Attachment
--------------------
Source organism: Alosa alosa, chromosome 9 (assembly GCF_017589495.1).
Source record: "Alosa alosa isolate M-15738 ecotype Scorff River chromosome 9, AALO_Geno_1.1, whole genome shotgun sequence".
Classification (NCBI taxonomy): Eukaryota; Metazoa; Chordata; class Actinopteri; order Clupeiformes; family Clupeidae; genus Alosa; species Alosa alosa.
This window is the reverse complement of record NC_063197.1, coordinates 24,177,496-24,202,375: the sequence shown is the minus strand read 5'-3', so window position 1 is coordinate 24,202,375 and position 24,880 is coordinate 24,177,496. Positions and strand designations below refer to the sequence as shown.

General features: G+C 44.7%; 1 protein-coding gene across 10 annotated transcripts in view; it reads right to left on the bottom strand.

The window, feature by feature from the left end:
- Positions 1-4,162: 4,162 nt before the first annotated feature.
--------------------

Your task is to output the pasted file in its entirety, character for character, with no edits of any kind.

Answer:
Source organism: Alosa alosa, chromosome 9 (assembly GCF_017589495.1).
Source record: "Alosa alosa isolate M-15738 ecotype Scorff River chromosome 9, AALO_Geno_1.1, whole genome shotgun sequence".
Classification (NCBI taxonomy): Eukaryota; Metazoa; Chordata; class Actinopteri; order Clupeiformes; family Clupeidae; genus Alosa; species Alosa alosa.
This window is the reverse complement of record NC_063197.1, coordinates 24,177,496-24,202,375: the sequence shown is the minus strand read 5'-3', so window position 1 is coordinate 24,202,375 and position 24,880 is coordinate 24,177,496. Positions and strand designations below refer to the sequence as shown.

General features: G+C 44.7%; 1 protein-coding gene across 10 annotated transcripts in view; it reads right to left on the bottom strand.

The window, feature by feature from the left end:
- Positions 1-4,162: 4,162 nt before the first annotated feature.